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Model heals her acne with the help of dermatologists and signature products

An Australian model who had to stop working earlier this year because of her acne has shared the dermatologist’s products and advice she followed to clear up her skin for good.

Harmony A’Bell, who lives in the Sutherland Shire region of Sydney, has uploaded a blog post to her website Let’s talk about skin on August 3, where she opened up about her two-year battle with pimples.

“I never had any problems with my skin until I turned 19. My first experience with mild acne was in 2018, ” said the 21-year-old, who is engaged to NRL-rising star Nat Butcher.

An Australian model who had to stop working earlier this year because of her acne shared the products and advice from the dermatologist she followed to clear up her skin for good

An Australian model who had to stop working earlier this year because of her acne shared the products and advice from the dermatologist she followed to clear up her skin for good

Shown without makeup on June 12, 2020

Shown without makeup on June 12, 2020

Shown with makeup on July 4, with noticeably less congestion

Shown with makeup on July 4, with noticeably less congestion

Harmony A’Bell uploaded a blog post to her website on August 3 titled “Let’s Talk About Skin,” where she opened up about her two-year battle with pimples (photo left June 12 and right July 4)

“I got professional help from my doctor, who gave me antibiotics. These worked for a while and my skin was back to normal. However, in early 2020, mild acne came back up and got worse. ‘

Harmony, who has 36,000 Instagram followers, has worked for iconic Australian brands such as Kookai and Seafolly, but had to stop modeling during the COVID-19 pandemic because of her skin.

She visited a dermatologist in an attempt to cure the angry red dots and received a very low dose of Roaccutane.

Roaccutane belongs to a group of medicines called retinoids that are similar to vitamin A, NPS Medicinewise reported.

Harmony, who has 36,000 Instagram followers, has worked for iconic Australian brands such as Kookai and Seafolly, but had to stop modeling during the COVID-19 pandemic because of her skin

Harmony, who has 36,000 Instagram followers, has worked for iconic Australian brands such as Kookai and Seafolly, but had to stop modeling during the COVID-19 pandemic because of her skin

Harmony, who has 36,000 Instagram followers, has worked for iconic Australian brands such as Kookai and Seafolly, but had to stop modeling during the COVID-19 pandemic because of her skin

She believes that a balance between all five areas of her health - physical, mental, emotional, social and spiritual - was key to cleaning her skin (pictured on August 3)

She believes that a balance between all five areas of her health - physical, mental, emotional, social and spiritual - was key to cleaning her skin (pictured on August 3)

She believes that a balance between all five areas of her health – physical, mental, emotional, social and spiritual – was key to cleaning her skin (pictured on August 3)

How did Harmony heal her acne?

* A dermatologist placed her on a low dose of Roaccutane.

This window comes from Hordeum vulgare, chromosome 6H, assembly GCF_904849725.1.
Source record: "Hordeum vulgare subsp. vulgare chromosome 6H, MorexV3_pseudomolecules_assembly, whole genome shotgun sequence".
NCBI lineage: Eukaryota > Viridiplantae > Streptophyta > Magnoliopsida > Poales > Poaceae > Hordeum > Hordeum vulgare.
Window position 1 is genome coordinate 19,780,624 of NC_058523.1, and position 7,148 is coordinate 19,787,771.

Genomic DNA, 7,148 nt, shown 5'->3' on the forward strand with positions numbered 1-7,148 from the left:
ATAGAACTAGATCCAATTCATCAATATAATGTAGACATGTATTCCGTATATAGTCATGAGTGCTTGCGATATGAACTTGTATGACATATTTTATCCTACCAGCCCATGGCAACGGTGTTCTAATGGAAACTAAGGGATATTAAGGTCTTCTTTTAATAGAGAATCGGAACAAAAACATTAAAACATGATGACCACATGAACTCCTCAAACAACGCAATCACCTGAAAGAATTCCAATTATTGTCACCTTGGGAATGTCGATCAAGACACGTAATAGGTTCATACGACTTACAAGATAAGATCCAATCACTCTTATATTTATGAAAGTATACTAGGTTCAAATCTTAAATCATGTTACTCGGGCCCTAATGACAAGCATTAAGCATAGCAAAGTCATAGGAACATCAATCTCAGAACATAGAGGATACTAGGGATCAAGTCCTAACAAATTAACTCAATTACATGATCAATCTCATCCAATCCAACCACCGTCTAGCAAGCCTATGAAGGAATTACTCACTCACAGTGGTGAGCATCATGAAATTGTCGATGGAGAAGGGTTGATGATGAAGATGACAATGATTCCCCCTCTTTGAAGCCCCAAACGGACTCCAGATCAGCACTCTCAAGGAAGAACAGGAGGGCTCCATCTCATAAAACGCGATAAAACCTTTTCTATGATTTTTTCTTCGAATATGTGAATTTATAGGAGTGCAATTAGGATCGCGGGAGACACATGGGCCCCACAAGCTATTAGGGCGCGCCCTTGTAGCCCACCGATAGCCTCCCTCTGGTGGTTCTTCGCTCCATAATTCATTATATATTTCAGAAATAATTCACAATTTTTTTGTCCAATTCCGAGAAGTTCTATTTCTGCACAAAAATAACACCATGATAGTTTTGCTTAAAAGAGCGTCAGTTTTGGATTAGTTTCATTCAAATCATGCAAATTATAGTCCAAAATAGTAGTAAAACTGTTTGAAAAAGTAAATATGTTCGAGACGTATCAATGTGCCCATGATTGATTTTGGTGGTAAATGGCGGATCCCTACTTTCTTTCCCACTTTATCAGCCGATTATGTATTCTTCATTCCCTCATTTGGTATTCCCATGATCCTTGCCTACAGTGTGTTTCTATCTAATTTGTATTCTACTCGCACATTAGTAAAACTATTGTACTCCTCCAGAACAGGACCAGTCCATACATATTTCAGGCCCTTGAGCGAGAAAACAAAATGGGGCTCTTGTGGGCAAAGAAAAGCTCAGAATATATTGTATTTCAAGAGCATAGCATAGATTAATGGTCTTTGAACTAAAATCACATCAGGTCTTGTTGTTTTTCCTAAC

* She uses QV’s gentle cleanser and moisturizer to wash her face.

* A warm washcloth puts a ‘head’ on her pimples to make them pop.

* She covers the sores in tea tree oil.

Retinoids work by reducing the amount of oily substance known as sebum made by glands in your skin, reducing bacteria and inflammation and opening clogged pores.

“I woke up some mornings, looked in the mirror and just cried. I hated what I saw and I felt helpless because my skin condition was out of my control and everything I did didn’t help, ”Harmony wrote.

“I think seeking medical advice is just as important as the things I can do for myself. A balance between the two is necessary! Healthcare professionals are there to help, so it’s imperative to use their help. ‘

She believes that a balance between all five areas of her health – physical, mental, emotional, social and spiritual – was key to purifying her skin.

That meant reducing stress and controlling negative self-talk to prevent her emotions from taking over her daily life.

“I woke up some mornings, looked in the mirror and just cried. I hated what I saw and I felt helpless because my skin condition was out of control and everything I did did not help, ‘wrote Harmony

When it comes to skincare, she’s a big believer in ‘less is more’ and avoids a complicated routine.

She uses QV Foaming Cleanser ($ 19.99) and QV Oil-Free Moisturizer ($ 12.99), which are available at most grocery stores and pharmacies.

A hot face wash compressed into an active pimple can help bring the sebum, cells and bacteria to the surface – creating a white ‘head’ – which can then be popped gently.

She rubs a small amount of tea tree oil into the ulcer after popping it because of the oil’s anti-inflammatory and antimicrobial properties.

She uses QV Foaming Cleanser ($ 19.99) and QV Oil-Free Moisturizer ($ 12.99), which are available at most supermarkets and pharmacies

She uses QV Foaming Cleanser ($ 19.99) and QV Oil-Free Moisturizer ($ 12.99), which are available at most supermarkets and pharmacies

She uses QV Foaming Cleanser ($ 19.99) and QV Oil-Free Moisturizer ($ 12.99), which are available at most supermarkets and pharmacies

Harmony’s blog post was greeted with encouraging words from her followers, thanking her for her “authenticity” in addressing a common problem.

“It’s great that you use your social media platform for good. I have struggled with acne for the past eight years and it has really taken its toll on my mental health. “THANK YOU for sharing with the world that beautiful models like you are struggling with the same problems,” said one woman.

Thanks for your willingness to bring yourself out! You are really brave and strong, “said another.

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